DOWNTOWN — The cities of Los Angeles and Santa Monica have approved more than a dozen construction projects over the past decade on or around two faults without seismic studies to find out whether the buildings could be destroyed in an earthquake.

The Los Angeles Times reports city officials could have done further work to determine whether a fault was under a development. Instead, they decided fault studies weren’t required because they relied on developers’ geology reports.

This Whole Foods was built on or near the Santa Monica Fault despite warnings from geologists, according to an L.A. Times report. State law prohibits construction atop faults and requires extensive studies. But the state has not created fault zones for the areas around the two faults. (Photo courtesy Whole Foods Market)

This Whole Foods was built on or near the Santa Monica Fault despite warnings from geologists, according to an L.A. Times report. State law prohibits construction atop faults and requires extensive studies. But the state has not created fault zones for the areas around the two faults. (Photo courtesy Whole Foods Market)

Los Angeles building records show that when projects were approved officials used outdated information that placed the Santa Monica and Hollywood faults much farther away from the construction.

State law prohibits construction atop faults and requires extensive studies. But the state has not created fault zones for the areas around the two faults.

In Santa Monica city officials approved construction of a Whole Foods, which opened in 2003, despite warnings from geologists that the market site on Wilshire Boulevard might sit on top of a fault, according to the Times.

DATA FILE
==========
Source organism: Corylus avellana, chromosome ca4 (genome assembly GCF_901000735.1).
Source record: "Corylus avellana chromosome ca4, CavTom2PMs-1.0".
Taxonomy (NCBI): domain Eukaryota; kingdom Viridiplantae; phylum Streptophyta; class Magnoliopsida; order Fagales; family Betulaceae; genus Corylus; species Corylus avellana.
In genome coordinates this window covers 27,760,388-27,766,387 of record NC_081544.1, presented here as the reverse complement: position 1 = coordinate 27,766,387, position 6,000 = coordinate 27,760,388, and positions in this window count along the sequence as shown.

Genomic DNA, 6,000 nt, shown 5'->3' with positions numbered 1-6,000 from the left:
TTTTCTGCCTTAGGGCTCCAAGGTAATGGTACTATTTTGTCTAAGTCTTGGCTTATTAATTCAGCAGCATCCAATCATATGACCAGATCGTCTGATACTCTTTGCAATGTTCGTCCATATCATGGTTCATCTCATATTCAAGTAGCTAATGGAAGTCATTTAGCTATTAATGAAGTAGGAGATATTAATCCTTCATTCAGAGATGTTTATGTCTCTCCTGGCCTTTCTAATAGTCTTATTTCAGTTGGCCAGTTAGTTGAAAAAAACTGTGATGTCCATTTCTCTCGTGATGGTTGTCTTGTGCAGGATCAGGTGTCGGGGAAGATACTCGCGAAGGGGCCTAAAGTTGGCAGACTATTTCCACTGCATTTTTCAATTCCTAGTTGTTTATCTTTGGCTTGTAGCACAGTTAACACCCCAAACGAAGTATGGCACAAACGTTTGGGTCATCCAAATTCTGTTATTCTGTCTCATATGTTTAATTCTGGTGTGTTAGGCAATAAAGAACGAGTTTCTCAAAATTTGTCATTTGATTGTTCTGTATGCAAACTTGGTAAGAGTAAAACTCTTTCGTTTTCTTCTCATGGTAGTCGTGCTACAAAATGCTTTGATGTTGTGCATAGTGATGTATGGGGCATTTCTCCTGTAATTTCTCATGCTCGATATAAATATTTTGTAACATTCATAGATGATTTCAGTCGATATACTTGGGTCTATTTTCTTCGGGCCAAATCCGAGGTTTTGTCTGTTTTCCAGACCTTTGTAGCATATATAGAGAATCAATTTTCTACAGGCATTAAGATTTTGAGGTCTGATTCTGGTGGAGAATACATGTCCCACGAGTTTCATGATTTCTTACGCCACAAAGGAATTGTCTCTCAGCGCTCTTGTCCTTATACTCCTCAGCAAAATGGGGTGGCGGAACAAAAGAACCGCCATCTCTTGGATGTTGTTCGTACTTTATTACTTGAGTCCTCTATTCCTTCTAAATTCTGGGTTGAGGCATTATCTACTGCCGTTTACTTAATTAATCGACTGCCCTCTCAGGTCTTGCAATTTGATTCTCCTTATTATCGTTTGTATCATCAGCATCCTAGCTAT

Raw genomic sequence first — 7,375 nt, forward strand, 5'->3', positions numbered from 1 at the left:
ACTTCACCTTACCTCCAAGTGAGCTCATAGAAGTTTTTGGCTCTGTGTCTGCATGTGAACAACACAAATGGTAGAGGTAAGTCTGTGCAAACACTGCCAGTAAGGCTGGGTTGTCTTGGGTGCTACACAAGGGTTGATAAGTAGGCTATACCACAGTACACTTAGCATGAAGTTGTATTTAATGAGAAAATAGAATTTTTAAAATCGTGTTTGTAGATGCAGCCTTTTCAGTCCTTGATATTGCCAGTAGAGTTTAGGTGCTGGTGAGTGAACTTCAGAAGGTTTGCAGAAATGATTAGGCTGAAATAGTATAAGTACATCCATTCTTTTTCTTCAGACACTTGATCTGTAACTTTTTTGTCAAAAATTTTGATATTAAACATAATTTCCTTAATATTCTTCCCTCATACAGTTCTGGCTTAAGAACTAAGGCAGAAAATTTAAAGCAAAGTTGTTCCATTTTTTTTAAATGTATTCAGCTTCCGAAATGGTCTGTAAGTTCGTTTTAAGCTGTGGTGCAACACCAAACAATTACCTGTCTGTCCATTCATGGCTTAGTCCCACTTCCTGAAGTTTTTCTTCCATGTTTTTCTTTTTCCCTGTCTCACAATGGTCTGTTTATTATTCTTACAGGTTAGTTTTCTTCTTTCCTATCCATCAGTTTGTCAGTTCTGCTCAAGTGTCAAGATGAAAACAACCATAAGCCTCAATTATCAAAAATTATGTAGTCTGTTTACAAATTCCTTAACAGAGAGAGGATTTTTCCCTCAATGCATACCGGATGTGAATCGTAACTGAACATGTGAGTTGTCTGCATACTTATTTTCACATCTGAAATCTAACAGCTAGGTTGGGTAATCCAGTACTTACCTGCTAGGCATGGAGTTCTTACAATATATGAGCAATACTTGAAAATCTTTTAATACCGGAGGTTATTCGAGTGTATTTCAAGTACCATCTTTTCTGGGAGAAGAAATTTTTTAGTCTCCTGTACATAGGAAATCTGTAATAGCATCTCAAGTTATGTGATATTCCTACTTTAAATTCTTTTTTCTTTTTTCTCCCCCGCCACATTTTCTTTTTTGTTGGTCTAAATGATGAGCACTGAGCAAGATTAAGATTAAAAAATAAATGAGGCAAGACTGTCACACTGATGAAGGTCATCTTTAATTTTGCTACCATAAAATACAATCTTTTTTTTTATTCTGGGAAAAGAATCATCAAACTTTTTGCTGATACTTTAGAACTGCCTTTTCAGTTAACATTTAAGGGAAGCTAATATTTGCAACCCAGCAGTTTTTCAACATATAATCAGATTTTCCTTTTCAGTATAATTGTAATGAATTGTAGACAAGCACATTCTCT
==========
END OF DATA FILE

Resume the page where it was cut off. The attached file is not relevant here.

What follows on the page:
The geologists recommended digging across the site to determine whether it is there. City building records show no evidence city officials followed their advice or ordered more investigation.

Ron Takiguchi, Santa Monica’s top building official, told the Times City Hall did not order fault investigations for any of the four projects identified by The Times. The city is diligent about examining earthquake risks and relies on experts in making its decisions, he said.

Marci Frumkin, a spokeswoman for Whole Foods Market, told the Times that the company rents the building and is aware of potential dangers.

“We know of the seismic risk and have done extensive retrofitting to the building,” she said. She did not provide details.

Building owner Dave Larner told the Times he does not believe the market is on top of the fault, adding: “The building was built to exceed or meet all specifications.”

 

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